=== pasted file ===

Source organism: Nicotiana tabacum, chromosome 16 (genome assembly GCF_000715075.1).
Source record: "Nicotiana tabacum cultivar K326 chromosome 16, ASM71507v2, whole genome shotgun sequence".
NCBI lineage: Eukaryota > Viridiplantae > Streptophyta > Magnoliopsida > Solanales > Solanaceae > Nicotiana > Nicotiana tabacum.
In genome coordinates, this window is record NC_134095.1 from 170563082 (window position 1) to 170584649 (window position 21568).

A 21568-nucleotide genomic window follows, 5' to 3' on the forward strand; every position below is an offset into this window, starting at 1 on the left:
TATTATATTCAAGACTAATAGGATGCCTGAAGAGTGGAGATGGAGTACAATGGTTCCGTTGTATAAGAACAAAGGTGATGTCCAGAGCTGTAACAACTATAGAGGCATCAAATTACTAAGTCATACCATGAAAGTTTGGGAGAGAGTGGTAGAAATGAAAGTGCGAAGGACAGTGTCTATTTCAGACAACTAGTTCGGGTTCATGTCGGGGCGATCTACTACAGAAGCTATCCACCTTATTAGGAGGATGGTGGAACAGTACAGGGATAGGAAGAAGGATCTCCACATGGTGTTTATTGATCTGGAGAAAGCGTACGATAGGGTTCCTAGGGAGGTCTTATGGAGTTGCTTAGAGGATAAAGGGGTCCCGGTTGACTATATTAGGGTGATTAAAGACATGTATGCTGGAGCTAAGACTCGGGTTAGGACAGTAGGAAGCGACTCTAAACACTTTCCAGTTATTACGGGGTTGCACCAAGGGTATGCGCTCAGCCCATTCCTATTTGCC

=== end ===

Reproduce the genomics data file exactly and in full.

Source organism: Nicotiana tabacum, chromosome 16 (genome assembly GCF_000715075.1).
Source record: "Nicotiana tabacum cultivar K326 chromosome 16, ASM71507v2, whole genome shotgun sequence".
NCBI lineage: Eukaryota > Viridiplantae > Streptophyta > Magnoliopsida > Solanales > Solanaceae > Nicotiana > Nicotiana tabacum.
In genome coordinates, this window is record NC_134095.1 from 170563082 (window position 1) to 170584649 (window position 21568).

A 21568-nucleotide genomic window follows, 5' to 3' on the forward strand; every position below is an offset into this window, starting at 1 on the left:
TATTATATTCAAGACTAATAGGATGCCTGAAGAGTGGAGATGGAGTACAATGGTTCCGTTGTATAAGAACAAAGGTGATGTCCAGAGCTGTAACAACTATAGAGGCATCAAATTACTAAGTCATACCATGAAAGTTTGGGAGAGAGTGGTAGAAATGAAAGTGCGAAGGACAGTGTCTATTTCAGACAACTAGTTCGGGTTCATGTCGGGGCGATCTACTACAGAAGCTATCCACCTTATTAGGAGGATGGTGGAACAGTACAGGGATAGGAAGAAGGATCTCCACATGGTGTTTATTGATCTGGAGAAAGCGTACGATAGGGTTCCTAGGGAGGTCTTATGGAGTTGCTTAGAGGATAAAGGGGTCCCGGTTGACTATATTAGGGTGATTAAAGACATGTATGCTGGAGCTAAGACTCGGGTTAGGACAGTAGGAAGCGACTCTAAACACTTTCCAGTTATTACGGGGTTGCACCAAGGGTATGCGCTCAGCCCATTCCTATTTGCC